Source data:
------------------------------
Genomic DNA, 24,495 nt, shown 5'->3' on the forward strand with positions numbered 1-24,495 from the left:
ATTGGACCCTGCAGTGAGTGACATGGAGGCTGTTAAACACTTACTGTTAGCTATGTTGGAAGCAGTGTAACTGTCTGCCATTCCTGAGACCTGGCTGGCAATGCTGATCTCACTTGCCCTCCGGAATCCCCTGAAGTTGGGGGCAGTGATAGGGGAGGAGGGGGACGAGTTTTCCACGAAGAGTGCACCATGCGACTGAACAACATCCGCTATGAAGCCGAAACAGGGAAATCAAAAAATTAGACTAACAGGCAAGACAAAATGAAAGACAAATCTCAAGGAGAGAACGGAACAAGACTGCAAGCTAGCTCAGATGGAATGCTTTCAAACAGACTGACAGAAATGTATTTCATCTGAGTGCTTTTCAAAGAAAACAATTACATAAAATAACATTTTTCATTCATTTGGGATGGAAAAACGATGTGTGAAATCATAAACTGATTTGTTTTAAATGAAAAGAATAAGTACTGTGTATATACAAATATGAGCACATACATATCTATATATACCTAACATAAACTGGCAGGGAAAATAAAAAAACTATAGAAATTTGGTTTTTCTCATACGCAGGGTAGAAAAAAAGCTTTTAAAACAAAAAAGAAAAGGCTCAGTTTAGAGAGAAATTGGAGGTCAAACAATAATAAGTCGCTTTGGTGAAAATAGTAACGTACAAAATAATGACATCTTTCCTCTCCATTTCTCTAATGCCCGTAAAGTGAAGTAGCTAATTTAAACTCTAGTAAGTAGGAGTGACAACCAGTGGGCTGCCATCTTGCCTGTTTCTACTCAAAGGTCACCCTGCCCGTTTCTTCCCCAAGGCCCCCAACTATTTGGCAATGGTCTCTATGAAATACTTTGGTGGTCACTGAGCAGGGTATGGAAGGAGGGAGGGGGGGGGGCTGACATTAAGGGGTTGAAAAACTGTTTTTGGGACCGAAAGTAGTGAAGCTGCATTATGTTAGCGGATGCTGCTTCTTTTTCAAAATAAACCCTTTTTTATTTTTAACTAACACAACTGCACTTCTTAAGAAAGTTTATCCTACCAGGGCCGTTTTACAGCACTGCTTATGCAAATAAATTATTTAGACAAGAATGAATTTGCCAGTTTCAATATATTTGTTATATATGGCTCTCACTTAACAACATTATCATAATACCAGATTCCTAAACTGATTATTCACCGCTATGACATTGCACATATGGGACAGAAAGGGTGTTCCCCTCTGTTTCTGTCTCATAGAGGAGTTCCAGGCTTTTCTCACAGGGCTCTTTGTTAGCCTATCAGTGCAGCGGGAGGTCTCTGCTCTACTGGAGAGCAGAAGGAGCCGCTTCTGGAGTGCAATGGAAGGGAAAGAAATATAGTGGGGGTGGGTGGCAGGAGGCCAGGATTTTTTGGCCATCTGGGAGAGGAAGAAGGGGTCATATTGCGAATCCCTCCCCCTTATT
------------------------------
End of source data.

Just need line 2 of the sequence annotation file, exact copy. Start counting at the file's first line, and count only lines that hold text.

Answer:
ATTGGACCCTGCAGTGAGTGACATGGAGGCTGTTAAACACTTACTGTTAGCTATGTTGGAAGCAGTGTAACTGTCTGCCATTCCTGAGACCTGGCTGGCAATGCTGATCTCACTTGCCCTCCGGAATCCCCTGAAGTTGGGGGCAGTGATAGGGGAGGAGGGGGACGAGTTTTCCACGAAGAGTGCACCATGCGACTGAACAACATCCGCTATGAAGCCGAAACAGGGAAATCAAAAAATTAGACTAACAGGCAAGACAAAATGAAAGACAAATCTCAAGGAGAGAACGGAACAAGACTGCAAGCTAGCTCAGATGGAATGCTTTCAAACAGACTGACAGAAATGTATTTCATCTGAGTGCTTTTCAAAGAAAACAATTACATAAAATAACATTTTTCATTCATTTGGGATGGAAAAACGATGTGTGAAATCATAAACTGATTTGTTTTAAATGAAAAGAATAAGTACTGTGTATATACAAATATGAGCACATACATATCTATATATACCTAACATAAACTGGCAGGGAAAATAAAAAAACTATAGAAATTTGGTTTTTCTCATACGCAGGGTAGAAAAAAAGCTTTTAAAACAAAAAAGAAAAGGCTCAGTTTAGAGAGAAATTGGAGGTCAAACAATAATAAGTCGCTTTGGTGAAAATAGTAACGTACAAAATAATGACATCTTTCCTCTCCATTTCTCTAATGCCCGTAAAGTGAAGTAGCTAATTTAAACTCTAGTAAGTAGGAGTGACAACCAGTGGGCTGCCATCTTGCCTGTTTCTACTCAAAGGTCACCCTGCCCGTTTCTTCCCCAAGGCCCCCAACTATTTGGCAATGGTCTCTATGAAATACTTTGGTGGTCACTGAGCAGGGTATGGAAGGAGGGAGGGGGGGGGGCTGACATTAAGGGGTTGAAAAACTGTTTTTGGGACCGAAAGTAGTGAAGCTGCATTATGTTAGCGGATGCTGCTTCTTTTTCAAAATAAACCCTTTTTTATTTTTAACTAACACAACTGCACTTCTTAAGAAAGTTTATCCTACCAGGGCCGTTTTACAGCACTGCTTATGCAAATAAATTATTTAGACAAGAATGAATTTGCCAGTTTCAATATATTTGTTATATATGGCTCTCACTTAACAACATTATCATAATACCAGATTCCTAAACTGATTATTCACCGCTATGACATTGCACATATGGGACAGAAAGGGTGTTCCCCTCTGTTTCTGTCTCATAGAGGAGTTCCAGGCTTTTCTCACAGGGCTCTTTGTTAGCCTATCAGTGCAGCGGGAGGTCTCTGCTCTACTGGAGAGCAGAAGGAGCCGCTTCTGGAGTGCAATGGAAGGGAAAGAAATATAGTGGGGGTGGGTGGCAGGAGGCCAGGATTTTTTGGCCATCTGGGAGAGGAAGAAGGGGTCATATTGCGAATCCCTCCCCCTTATT